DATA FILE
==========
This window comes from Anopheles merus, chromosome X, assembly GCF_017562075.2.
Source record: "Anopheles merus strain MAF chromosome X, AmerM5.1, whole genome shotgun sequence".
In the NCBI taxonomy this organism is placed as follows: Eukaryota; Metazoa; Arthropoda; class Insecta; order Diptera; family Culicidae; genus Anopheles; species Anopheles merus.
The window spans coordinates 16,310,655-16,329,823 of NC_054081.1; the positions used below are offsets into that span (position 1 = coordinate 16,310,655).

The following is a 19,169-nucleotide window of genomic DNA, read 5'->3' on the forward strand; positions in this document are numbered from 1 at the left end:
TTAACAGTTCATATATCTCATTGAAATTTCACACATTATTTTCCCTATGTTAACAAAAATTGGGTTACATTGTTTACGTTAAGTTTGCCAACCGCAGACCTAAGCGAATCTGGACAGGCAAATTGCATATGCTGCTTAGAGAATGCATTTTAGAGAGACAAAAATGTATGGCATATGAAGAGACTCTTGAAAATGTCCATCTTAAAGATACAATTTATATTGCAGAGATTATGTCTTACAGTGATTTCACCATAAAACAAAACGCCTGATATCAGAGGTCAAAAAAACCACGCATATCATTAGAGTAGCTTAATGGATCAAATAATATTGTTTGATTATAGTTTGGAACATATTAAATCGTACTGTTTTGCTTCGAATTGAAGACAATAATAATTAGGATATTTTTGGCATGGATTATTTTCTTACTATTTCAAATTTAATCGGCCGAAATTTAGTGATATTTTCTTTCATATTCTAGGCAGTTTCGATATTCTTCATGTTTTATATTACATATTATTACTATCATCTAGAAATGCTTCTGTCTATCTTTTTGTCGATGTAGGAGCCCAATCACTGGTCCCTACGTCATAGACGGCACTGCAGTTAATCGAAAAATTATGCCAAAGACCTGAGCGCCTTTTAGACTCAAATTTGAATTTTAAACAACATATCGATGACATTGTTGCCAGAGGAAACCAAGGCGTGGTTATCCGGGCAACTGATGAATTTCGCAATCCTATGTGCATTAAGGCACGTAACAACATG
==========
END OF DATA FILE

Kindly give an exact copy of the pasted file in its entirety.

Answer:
This window comes from Anopheles merus, chromosome X, assembly GCF_017562075.2.
Source record: "Anopheles merus strain MAF chromosome X, AmerM5.1, whole genome shotgun sequence".
In the NCBI taxonomy this organism is placed as follows: Eukaryota; Metazoa; Arthropoda; class Insecta; order Diptera; family Culicidae; genus Anopheles; species Anopheles merus.
The window spans coordinates 16,310,655-16,329,823 of NC_054081.1; the positions used below are offsets into that span (position 1 = coordinate 16,310,655).

The following is a 19,169-nucleotide window of genomic DNA, read 5'->3' on the forward strand; positions in this document are numbered from 1 at the left end:
TTAACAGTTCATATATCTCATTGAAATTTCACACATTATTTTCCCTATGTTAACAAAAATTGGGTTACATTGTTTACGTTAAGTTTGCCAACCGCAGACCTAAGCGAATCTGGACAGGCAAATTGCATATGCTGCTTAGAGAATGCATTTTAGAGAGACAAAAATGTATGGCATATGAAGAGACTCTTGAAAATGTCCATCTTAAAGATACAATTTATATTGCAGAGATTATGTCTTACAGTGATTTCACCATAAAACAAAACGCCTGATATCAGAGGTCAAAAAAACCACGCATATCATTAGAGTAGCTTAATGGATCAAATAATATTGTTTGATTATAGTTTGGAACATATTAAATCGTACTGTTTTGCTTCGAATTGAAGACAATAATAATTAGGATATTTTTGGCATGGATTATTTTCTTACTATTTCAAATTTAATCGGCCGAAATTTAGTGATATTTTCTTTCATATTCTAGGCAGTTTCGATATTCTTCATGTTTTATATTACATATTATTACTATCATCTAGAAATGCTTCTGTCTATCTTTTTGTCGATGTAGGAGCCCAATCACTGGTCCCTACGTCATAGACGGCACTGCAGTTAATCGAAAAATTATGCCAAAGACCTGAGCGCCTTTTAGACTCAAATTTGAATTTTAAACAACATATCGATGACATTGTTGCCAGAGGAAACCAAGGCGTGGTTATCCGGGCAACTGATGAATTTCGCAATCCTATGTGCATTAAGGCACGTAACAACATG